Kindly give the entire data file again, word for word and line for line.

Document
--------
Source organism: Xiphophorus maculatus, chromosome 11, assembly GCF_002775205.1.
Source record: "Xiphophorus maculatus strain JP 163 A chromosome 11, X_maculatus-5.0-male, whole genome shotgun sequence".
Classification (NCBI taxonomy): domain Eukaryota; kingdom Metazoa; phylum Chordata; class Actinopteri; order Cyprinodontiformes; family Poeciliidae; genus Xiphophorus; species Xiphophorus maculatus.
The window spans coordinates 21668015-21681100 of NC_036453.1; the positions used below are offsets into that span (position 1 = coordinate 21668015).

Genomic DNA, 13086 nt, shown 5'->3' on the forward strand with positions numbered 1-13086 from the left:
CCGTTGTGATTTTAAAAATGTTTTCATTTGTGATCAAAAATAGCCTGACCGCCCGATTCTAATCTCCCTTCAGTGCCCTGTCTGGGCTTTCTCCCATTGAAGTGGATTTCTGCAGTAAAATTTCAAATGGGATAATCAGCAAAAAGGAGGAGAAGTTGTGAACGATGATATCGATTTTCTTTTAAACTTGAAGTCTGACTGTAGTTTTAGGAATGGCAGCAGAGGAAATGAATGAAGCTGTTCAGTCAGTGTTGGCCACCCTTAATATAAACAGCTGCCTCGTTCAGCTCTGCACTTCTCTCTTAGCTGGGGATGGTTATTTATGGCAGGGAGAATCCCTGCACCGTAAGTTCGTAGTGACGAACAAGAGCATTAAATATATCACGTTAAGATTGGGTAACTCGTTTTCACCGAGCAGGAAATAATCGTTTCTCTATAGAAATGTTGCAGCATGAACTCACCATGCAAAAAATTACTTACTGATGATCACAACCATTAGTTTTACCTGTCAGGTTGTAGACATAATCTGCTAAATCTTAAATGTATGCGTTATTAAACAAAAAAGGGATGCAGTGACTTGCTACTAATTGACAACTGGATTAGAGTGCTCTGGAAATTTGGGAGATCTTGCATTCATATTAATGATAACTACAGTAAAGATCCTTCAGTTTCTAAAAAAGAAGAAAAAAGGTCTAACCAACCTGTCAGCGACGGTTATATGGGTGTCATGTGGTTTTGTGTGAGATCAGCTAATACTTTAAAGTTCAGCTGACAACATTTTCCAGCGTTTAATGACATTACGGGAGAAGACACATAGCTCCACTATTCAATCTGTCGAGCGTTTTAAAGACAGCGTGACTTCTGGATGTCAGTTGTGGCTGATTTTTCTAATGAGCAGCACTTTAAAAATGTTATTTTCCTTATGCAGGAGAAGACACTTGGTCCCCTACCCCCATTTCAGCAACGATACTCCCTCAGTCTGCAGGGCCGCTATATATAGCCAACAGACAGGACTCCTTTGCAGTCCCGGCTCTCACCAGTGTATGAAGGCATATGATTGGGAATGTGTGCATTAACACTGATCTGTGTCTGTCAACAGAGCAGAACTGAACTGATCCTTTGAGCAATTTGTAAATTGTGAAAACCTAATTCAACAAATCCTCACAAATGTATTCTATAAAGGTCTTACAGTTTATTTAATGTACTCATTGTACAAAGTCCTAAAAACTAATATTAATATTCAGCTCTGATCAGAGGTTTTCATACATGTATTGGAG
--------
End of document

Source organism: Xiphophorus maculatus, chromosome 11, assembly GCF_002775205.1.
Source record: "Xiphophorus maculatus strain JP 163 A chromosome 11, X_maculatus-5.0-male, whole genome shotgun sequence".
Classification (NCBI taxonomy): domain Eukaryota; kingdom Metazoa; phylum Chordata; class Actinopteri; order Cyprinodontiformes; family Poeciliidae; genus Xiphophorus; species Xiphophorus maculatus.
The window spans coordinates 21668015-21681100 of NC_036453.1; the positions used below are offsets into that span (position 1 = coordinate 21668015).

Genomic DNA, 13086 nt, shown 5'->3' on the forward strand with positions numbered 1-13086 from the left:
CCGTTGTGATTTTAAAAATGTTTTCATTTGTGATCAAAAATAGCCTGACCGCCCGATTCTAATCTCCCTTCAGTGCCCTGTCTGGGCTTTCTCCCATTGAAGTGGATTTCTGCAGTAAAATTTCAAATGGGATAATCAGCAAAAAGGAGGAGAAGTTGTGAACGATGATATCGATTTTCTTTTAAACTTGAAGTCTGACTGTAGTTTTAGGAATGGCAGCAGAGGAAATGAATGAAGCTGTTCAGTCAGTGTTGGCCACCCTTAATATAAACAGCTGCCTCGTTCAGCTCTGCACTTCTCTCTTAGCTGGGGATGGTTATTTATGGCAGGGAGAATCCCTGCACCGTAAGTTCGTAGTGACGAACAAGAGCATTAAATATATCACGTTAAGATTGGGTAACTCGTTTTCACCGAGCAGGAAATAATCGTTTCTCTATAGAAATGTTGCAGCATGAACTCACCATGCAAAAAATTACTTACTGATGATCACAACCATTAGTTTTACCTGTCAGGTTGTAGACATAATCTGCTAAATCTTAAATGTATGCGTTATTAAACAAAAAAGGGATGCAGTGACTTGCTACTAATTGACAACTGGATTAGAGTGCTCTGGAAATTTGGGAGATCTTGCATTCATATTAATGATAACTACAGTAAAGATCCTTCAGTTTCTAAAAAAGAAGAAAAAAGGTCTAACCAACCTGTCAGCGACGGTTATATGGGTGTCATGTGGTTTTGTGTGAGATCAGCTAATACTTTAAAGTTCAGCTGACAACATTTTCCAGCGTTTAATGACATTACGGGAGAAGACACATAGCTCCACTATTCAATCTGTCGAGCGTTTTAAAGACAGCGTGACTTCTGGATGTCAGTTGTGGCTGATTTTTCTAATGAGCAGCACTTTAAAAATGTTATTTTCCTTATGCAGGAGAAGACACTTGGTCCCCTACCCCCATTTCAGCAACGATACTCCCTCAGTCTGCAGGGCCGCTATATATAGCCAACAGACAGGACTCCTTTGCAGTCCCGGCTCTCACCAGTGTATGAAGGCATATGATTGGGAATGTGTGCATTAACACTGATCTGTGTCTGTCAACAGAGCAGAACTGAACTGATCCTTTGAGCAATTTGTAAATTGTGAAAACCTAATTCAACAAATCCTCACAAATGTATTCTATAAAGGTCTTACAGTTTATTTAATGTACTCATTGTACAAAGTCCTAAAAACTAATATTAATATTCAGCTCTGATCAGAGGTTTTCATACATGTATTGGAG